The Maestro Salvatore Calabrese is a huge fan of classsic cognac cocktails and at his new bar at the recently opened Playboy Club, you’ll find them on the Classics and Pre-Dinner Cocktails sections of his extensive menu. But if you want to treat yourself to something exceptional, charge up the credit card and plump for one of the cognac specials on the Vintage Cocktails list. A Sidecar made with Hedges and Butler 1914 cognac and a Cointreau from the late 1930s, together with lemon juice can be yours for £350, while a Brandy Crusta made with Monnet Cognac 1858, Dubb Orange Curacao from the late 1860s and lemon juice, served as the originator Jerry Thomas specified in his book dating back to 1862, in a sugar crusted glass lined with pared lemon peel is a mere £425… But there’s one more, the Sazerac, produced to the original recipe using a Sazerac de Forge et fils from 1805 simply made with Peychaud bitters and sugar, available to order for the privileged few for a  whopping £2,000.

Mind you, whether your preference is for classic or contemporary cocktails, you can always make them at home. Have a go at the following:

Classics (or ones for big boy flavour)

Brandy Crusta (1840)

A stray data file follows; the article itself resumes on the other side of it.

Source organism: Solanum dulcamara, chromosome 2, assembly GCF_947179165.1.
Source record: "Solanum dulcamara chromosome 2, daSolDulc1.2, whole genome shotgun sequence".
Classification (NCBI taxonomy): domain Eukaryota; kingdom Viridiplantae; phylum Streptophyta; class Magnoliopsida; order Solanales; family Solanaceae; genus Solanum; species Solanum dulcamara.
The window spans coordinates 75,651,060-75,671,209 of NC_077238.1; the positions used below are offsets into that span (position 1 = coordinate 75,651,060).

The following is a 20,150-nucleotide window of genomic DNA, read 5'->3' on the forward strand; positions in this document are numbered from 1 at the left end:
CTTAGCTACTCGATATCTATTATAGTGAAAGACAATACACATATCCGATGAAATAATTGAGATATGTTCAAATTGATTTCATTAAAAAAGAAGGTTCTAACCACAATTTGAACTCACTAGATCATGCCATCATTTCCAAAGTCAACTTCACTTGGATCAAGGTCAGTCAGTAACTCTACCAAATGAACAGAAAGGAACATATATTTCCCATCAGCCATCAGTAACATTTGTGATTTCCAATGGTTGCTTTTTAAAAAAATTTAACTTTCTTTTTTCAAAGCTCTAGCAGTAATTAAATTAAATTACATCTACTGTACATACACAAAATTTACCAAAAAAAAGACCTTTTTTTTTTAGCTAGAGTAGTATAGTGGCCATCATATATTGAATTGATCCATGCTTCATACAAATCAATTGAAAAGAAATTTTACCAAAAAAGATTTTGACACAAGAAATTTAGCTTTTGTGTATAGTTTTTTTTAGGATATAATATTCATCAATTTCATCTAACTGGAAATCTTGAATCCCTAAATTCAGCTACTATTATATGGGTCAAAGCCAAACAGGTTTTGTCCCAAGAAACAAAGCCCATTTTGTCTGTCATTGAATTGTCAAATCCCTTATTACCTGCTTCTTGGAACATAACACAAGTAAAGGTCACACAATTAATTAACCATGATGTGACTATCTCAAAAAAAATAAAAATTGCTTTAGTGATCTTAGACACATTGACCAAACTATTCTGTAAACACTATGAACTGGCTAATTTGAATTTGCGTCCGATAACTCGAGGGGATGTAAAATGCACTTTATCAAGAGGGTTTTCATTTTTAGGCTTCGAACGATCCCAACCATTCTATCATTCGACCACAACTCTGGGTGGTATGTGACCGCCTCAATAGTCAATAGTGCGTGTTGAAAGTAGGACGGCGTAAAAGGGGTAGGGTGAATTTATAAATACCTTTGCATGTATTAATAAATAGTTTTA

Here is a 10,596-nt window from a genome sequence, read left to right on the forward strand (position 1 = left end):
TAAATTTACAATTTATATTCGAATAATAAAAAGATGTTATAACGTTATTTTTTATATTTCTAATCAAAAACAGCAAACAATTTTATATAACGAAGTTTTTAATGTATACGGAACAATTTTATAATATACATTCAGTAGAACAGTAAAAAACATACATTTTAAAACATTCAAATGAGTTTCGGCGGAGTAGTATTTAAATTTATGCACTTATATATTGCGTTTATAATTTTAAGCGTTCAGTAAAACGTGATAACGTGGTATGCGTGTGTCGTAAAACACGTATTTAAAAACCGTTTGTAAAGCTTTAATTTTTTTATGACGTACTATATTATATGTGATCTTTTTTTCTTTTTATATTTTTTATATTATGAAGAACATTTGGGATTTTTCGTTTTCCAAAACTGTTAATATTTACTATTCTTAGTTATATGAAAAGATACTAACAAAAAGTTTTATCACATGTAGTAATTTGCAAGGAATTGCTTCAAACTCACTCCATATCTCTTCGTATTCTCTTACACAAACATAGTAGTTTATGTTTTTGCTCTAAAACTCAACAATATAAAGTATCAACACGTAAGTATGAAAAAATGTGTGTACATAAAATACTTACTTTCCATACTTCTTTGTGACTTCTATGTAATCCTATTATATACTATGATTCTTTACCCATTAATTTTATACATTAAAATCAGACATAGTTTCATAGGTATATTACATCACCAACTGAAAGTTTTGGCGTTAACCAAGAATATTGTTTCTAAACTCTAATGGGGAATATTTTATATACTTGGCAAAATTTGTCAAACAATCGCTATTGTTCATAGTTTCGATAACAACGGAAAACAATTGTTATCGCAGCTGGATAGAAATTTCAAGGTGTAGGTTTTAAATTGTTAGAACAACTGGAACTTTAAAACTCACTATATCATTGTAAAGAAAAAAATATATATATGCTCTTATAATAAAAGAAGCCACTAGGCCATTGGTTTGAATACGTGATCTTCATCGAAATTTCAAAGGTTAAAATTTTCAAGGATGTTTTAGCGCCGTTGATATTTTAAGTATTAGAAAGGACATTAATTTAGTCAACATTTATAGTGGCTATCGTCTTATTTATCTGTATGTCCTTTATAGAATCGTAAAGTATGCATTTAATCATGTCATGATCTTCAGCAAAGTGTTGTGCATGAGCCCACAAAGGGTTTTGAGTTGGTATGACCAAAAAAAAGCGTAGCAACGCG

Lemon wedge
Super fine sugar
50ml Cognac
10-15ml Cointreau
10-15ml fresh lemon juice
Dash of Maraschino liqueur
Lemon peel spiral

Rub the rim of a chilled sour glass with the lemon wedge and rim with sugar. Shake the liquid ingredients vigorously with ice. Strain into the prepared glass. Garnish with the lemon spiral.

Cognac Sour (1830)

40ml VSOP Cognac
15ml fresh lemon juice
15ml cane sugar syrup
5 or 6 ice cubes

Place ice in shaker, pour in cognac, fresh lemon juice and sugar syrup. Shake well until the container is frosted. Strain into a rocks glass containing a few ice cubes..

Sazerac (1830)

1 tsp Pernod (or Herbsaint)
50ml cognac
3 to 4 dashes of Peychaud bitters
Lemon twist

Coat the inside of a chilled old-fashioned glass with the Pernod or Herbsaint, discarding the excess. Shake the cognac and bitters vigorously with ice. Strain into the prepared glass. Twist the lemon peel over the drink and drop in.

Sidecar (1920)

20ml VSOP Cognac
10ml fresh lemon juice
10ml Triple Sec
1 orange peel
5 or 6 ice cubes

Place the ice cubes in a cocktail shaker, pour in the cognac, lemon juice and lemon juice. Shake well until the container is frosted. Strain into the glass (using strainer). Press orange peel over the drink.